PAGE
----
The binarization and thinning are performed as in Section 4.3, a voxel is converted into a surface voxel if at least of all views vote for it during ray pooling and . The effects of and are further elaborated in Section 7.

5.2 Training

The SurfaceNet can be trained together with the averaging of multiple view pairs (5). We select for each cube , random view pairs and the loss is computed after the averaging of all view pairs. We use as a trade-off since larger values increase the memory for each sampled cube and thus require to reduce the batch size for training due to limited GPU memory. Note that for inference, can be larger or smaller than .

In order to train the triplet network for the dissimilarity measurement  (3), we sample cubes and three random views where the surface is not occluded. The corresponding patches obtained by projecting the center of the cube onto the first two views serve as a positive pair. The negative patch is obtained by randomly shifting the patch of the third view by at least a quarter of the patch size. While the first two views are different, the third view can be the same as one of the other two views. At the same time, we use data augmentation by varying illumination or adding noise, rotation, scale, and translation. After SurfaceNet and the triplet network are trained, we finally learn the shallow network (4).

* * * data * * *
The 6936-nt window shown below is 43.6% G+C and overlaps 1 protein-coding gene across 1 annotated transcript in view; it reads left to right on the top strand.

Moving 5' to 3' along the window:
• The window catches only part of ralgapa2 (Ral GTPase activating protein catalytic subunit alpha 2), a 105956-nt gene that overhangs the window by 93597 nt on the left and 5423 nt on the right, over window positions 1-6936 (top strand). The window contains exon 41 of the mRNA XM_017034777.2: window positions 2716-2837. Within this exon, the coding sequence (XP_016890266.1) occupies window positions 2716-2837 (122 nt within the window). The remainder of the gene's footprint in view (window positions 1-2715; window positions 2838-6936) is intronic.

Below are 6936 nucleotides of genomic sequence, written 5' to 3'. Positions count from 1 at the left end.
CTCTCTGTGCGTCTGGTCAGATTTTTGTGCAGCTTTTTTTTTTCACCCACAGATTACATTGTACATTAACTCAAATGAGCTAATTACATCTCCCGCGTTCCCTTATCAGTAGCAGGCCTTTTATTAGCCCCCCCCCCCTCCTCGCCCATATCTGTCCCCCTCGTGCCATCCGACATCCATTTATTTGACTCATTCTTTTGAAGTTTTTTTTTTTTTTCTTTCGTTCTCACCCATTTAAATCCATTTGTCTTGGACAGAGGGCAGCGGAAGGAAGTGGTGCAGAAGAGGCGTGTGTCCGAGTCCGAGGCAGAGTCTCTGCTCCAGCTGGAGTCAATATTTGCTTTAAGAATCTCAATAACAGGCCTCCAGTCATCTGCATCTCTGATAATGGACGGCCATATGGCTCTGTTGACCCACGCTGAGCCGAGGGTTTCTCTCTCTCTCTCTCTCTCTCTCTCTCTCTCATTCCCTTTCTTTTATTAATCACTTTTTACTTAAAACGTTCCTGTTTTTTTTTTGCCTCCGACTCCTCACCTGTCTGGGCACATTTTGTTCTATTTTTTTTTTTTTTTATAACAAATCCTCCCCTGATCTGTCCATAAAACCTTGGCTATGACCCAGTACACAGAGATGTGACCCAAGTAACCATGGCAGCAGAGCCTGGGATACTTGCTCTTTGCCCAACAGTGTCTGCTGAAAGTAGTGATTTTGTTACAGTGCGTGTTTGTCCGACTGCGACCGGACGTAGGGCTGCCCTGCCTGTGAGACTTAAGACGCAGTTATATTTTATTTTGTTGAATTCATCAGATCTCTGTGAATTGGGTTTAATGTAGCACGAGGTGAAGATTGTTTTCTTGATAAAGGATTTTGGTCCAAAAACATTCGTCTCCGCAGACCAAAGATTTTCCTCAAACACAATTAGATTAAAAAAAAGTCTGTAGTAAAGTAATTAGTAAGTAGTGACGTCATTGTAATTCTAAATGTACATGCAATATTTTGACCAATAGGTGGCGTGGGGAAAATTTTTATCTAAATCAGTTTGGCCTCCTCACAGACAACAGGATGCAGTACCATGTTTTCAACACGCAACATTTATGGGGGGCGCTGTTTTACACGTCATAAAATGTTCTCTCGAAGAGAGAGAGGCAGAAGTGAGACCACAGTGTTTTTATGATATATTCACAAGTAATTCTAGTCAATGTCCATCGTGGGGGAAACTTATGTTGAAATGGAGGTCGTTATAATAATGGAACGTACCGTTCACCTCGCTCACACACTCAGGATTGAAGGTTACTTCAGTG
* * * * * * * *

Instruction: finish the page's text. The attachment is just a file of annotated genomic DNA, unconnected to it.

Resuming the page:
6 Implementation Details

As described in Section 4.3

, the scene volume needs to be divided into cubes due to limitations of the GPU memory. However, it is only necessary to process cubes that are very likely to contain surface voxels. As an approximate measure, we apply logistic regression to the distance vector

 (3) for each view pair, which predicts if the patches of both views are similar. If for less than of the view pairs the predicted similarity probability is greater than or equal to , we reject the cube.